What happens to hormone levels after giving birth and during breastfeeding, and how does that affect migraine?
During postpartum, hormone levels plummet, which can cause migraine attacks to flare up, although breastfeeding can delay them.
“As soon as the woman delivers her baby, the estrogen and progesterone levels plummet. Not such a good thing. So unfortunately for many women their migraines are going to flare back up during postpartum. And then you have issues of breastfeeding. But the good news is we have many more options during breastfeeding. For example, most OBs do not want women taking anti-inflammatories during pregnancy, you know like Motrin, ibuprofen. Most OB’s are not in big favor of the triptans during pregnancy. But the nice thing is that once the woman starts breastfeeding, it really opens up the door to a lot more treatment. Another comment is studies have shown if a woman chooses to breastfeed, it often delays the return of migraines. So I think breastfeeding is such a good thing anyway, and so for many women they continue to get a reprieve from their migraines until they start tapering down, or stopping breastfeeding.
“And then that's usually a natural point you can talk to them about, well maybe we need to do some low-dose contraception. So again, taking that woman who probably needs an effective means of birth control and putting her on a low-dose birth control can be a great option.”
Both estrogen and progesterone levels plummet as soon as a woman gives birth, which can cause a flare-up in migraine attacks. If a woman is breastfeeding and getting migraine attacks, there are safe options she can take to manage them. Even better, some studies have shown that migraine attacks are often delayed in women who choose to breastfeed.
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Susan Hutchinson, MD
Author - The Women's Guide to Managing Migraine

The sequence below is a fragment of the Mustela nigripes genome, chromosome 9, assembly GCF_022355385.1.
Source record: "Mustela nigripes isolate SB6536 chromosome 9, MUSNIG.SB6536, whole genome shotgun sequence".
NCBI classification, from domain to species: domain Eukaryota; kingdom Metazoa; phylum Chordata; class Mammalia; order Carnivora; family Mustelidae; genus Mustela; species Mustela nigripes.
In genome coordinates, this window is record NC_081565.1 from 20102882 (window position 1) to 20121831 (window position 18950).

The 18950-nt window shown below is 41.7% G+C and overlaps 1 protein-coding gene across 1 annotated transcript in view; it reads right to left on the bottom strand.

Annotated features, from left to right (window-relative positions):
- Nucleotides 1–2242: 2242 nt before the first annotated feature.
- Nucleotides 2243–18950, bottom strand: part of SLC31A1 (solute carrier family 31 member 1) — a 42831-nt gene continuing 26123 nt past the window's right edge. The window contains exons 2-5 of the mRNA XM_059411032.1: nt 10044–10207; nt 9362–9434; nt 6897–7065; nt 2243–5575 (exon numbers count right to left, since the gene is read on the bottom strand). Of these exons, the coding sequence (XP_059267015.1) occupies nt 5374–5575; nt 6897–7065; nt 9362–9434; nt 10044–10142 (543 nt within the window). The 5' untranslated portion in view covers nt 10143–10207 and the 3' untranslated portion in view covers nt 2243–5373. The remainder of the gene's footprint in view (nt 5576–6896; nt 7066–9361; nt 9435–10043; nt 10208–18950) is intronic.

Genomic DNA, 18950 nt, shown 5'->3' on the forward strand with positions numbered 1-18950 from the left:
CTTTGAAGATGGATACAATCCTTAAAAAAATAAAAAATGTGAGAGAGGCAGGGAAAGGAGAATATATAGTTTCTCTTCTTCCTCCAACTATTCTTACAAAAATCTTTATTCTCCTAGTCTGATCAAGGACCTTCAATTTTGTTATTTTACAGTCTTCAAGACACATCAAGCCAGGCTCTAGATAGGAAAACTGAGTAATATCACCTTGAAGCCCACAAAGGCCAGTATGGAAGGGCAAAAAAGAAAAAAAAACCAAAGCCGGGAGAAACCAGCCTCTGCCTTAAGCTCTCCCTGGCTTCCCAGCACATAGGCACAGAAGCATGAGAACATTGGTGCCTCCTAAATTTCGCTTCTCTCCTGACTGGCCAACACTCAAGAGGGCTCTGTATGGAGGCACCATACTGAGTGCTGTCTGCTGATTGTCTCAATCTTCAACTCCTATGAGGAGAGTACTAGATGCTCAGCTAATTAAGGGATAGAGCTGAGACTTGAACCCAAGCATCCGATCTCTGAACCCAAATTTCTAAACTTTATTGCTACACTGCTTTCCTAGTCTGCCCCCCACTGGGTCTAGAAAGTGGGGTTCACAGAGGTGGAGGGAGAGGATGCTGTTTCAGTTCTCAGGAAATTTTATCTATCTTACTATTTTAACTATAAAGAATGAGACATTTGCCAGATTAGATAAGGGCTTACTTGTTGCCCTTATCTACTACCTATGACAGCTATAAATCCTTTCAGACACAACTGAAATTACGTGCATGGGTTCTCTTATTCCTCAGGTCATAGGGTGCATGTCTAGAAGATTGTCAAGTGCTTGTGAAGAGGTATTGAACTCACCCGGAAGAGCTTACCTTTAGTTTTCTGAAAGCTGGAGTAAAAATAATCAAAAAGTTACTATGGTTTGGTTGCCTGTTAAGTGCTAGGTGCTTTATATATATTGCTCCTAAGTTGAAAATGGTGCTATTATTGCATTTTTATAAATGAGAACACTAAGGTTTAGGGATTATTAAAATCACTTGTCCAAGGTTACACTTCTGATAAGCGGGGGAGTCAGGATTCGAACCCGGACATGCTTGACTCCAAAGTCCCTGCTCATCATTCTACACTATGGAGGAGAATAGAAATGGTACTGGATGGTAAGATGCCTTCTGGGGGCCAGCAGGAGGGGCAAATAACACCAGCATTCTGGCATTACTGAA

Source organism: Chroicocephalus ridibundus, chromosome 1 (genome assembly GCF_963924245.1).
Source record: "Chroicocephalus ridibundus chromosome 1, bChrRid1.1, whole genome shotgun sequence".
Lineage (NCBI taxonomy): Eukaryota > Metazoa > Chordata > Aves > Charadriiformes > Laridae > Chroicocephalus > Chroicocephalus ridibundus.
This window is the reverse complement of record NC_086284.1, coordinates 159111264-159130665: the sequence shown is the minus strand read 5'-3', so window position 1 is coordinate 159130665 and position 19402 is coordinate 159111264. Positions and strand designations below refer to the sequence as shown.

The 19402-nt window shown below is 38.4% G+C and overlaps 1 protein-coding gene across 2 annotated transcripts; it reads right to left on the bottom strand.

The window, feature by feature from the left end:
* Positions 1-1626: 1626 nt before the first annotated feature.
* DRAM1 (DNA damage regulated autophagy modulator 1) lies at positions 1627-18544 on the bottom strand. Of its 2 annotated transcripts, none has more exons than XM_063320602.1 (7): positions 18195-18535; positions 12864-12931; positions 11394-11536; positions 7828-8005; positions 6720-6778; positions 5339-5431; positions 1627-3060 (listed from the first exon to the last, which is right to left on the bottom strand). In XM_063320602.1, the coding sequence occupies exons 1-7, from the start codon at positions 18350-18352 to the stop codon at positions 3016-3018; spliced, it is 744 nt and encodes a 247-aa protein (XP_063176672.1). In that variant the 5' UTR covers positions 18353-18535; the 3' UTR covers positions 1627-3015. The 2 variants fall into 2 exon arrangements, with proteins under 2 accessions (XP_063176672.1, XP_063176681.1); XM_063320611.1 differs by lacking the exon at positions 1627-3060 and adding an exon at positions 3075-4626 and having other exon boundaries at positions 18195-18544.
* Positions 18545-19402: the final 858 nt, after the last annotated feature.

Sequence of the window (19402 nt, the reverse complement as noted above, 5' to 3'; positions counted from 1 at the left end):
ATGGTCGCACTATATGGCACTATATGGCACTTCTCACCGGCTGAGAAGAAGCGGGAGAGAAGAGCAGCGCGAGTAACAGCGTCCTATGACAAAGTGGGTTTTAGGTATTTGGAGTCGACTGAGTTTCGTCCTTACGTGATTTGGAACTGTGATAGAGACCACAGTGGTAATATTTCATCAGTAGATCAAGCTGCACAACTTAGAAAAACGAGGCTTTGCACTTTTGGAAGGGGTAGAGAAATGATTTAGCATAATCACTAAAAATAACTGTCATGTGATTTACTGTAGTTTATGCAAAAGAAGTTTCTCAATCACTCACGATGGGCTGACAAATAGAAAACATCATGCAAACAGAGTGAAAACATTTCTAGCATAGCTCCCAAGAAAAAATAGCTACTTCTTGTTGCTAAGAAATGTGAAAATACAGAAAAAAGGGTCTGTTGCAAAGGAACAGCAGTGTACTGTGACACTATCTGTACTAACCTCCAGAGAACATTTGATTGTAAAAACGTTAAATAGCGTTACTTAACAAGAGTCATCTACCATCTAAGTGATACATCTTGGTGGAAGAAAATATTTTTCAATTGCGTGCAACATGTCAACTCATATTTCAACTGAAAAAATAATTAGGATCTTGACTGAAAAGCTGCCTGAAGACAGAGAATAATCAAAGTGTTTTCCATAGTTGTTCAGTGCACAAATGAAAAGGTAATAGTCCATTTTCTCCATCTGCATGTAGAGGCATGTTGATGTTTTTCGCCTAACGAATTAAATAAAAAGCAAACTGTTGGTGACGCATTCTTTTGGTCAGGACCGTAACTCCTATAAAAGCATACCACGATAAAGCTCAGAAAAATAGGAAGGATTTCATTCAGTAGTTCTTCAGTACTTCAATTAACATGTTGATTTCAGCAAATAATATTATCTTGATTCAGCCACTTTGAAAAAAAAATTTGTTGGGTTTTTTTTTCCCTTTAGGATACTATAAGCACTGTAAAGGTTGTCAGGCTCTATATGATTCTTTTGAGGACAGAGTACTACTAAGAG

Orange County Migraine & Headache Center
Dr. Susan Hutchinson is a headache specialist and board-certified family practice physician. In February 2007, she founded Orange County Migraine & Headache Center, dedicated to serving patients with headache and mood disorders. Although she is not a psychiatrist, she has developed a special interest in treating mood disorders as well as headache. The mood disorders she treats include depression; anxiety; bipolar disorder; ADHD; and panic attacks. Dr. Hutchinson suffers from migraine headaches which gives her an empathy with her patients.
She felt such a calling to help patients with headache and mood disorders that she decided to specialize and devote her career to alleviating the suffering caused by both headaches and mood disorders. She lectures nationally on the subject of headache; has written dozens of articles for medical journals; participated in headache research projects and is very active in numerous professional organizations such as the American Headache Society and the National Headache Foundation.
She is the immediate post-chair of the Women’s Issues section of the American Headache Society after serving in the chair position for 5 years. Dr. Hutchinson is a dynamic and sought-after speaker. She speaks for community groups as well as professional groups. In 2010 she became the President of The Orange County Chapter of the California Academy of Family Physicians.